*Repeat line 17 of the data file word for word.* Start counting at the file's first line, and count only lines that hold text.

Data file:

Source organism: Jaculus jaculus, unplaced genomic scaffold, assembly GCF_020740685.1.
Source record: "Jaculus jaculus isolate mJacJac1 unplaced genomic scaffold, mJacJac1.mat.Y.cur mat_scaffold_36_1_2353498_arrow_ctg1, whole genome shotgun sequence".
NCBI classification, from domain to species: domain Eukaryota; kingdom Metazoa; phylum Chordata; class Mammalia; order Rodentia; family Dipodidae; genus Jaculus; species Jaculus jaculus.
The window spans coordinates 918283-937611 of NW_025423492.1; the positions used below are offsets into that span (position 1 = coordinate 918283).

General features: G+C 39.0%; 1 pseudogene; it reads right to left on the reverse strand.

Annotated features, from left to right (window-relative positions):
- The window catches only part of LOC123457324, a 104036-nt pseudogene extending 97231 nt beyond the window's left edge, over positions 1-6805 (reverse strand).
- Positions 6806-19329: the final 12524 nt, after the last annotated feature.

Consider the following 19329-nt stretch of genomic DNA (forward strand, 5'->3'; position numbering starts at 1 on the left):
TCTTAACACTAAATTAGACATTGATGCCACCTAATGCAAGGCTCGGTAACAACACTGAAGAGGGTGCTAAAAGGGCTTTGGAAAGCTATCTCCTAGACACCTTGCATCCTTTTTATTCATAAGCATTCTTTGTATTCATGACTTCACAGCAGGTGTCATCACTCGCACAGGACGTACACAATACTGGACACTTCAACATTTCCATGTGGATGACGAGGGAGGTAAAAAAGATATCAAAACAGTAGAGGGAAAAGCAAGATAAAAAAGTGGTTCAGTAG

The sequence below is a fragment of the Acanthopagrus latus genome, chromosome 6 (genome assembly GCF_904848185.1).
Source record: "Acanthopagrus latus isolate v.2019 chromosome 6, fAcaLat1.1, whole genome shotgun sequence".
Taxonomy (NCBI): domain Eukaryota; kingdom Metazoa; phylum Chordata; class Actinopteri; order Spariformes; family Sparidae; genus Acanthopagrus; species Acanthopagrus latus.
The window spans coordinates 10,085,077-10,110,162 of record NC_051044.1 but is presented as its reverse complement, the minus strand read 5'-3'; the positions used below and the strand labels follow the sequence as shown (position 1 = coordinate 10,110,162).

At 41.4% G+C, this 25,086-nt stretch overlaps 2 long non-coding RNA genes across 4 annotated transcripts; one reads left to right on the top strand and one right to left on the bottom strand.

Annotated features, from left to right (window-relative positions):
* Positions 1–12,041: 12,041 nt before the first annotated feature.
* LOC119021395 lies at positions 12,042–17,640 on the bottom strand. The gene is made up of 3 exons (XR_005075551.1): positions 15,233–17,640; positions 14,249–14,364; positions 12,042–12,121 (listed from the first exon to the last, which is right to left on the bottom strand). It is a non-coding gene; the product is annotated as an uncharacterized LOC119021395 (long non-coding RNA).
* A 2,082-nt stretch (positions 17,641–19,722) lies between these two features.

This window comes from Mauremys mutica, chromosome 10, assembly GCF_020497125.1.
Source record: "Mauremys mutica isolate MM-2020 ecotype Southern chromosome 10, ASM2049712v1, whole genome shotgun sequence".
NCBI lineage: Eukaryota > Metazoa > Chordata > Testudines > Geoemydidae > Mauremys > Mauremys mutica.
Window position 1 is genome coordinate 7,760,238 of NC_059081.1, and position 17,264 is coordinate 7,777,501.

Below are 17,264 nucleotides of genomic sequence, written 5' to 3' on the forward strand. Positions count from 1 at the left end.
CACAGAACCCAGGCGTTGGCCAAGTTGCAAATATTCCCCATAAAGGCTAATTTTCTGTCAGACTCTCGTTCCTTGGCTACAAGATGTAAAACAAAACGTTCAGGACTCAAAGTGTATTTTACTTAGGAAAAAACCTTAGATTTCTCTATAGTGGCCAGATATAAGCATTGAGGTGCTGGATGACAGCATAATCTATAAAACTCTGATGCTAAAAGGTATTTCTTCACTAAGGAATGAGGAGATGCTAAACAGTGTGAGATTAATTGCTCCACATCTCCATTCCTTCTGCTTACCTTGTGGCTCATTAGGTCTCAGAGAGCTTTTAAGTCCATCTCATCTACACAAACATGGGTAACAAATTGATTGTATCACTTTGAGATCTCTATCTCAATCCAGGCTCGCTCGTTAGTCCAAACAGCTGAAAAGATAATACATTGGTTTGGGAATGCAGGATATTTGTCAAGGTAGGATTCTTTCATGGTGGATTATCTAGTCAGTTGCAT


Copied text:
* Positions 1–12,041: 12,041 nt before the first annotated feature.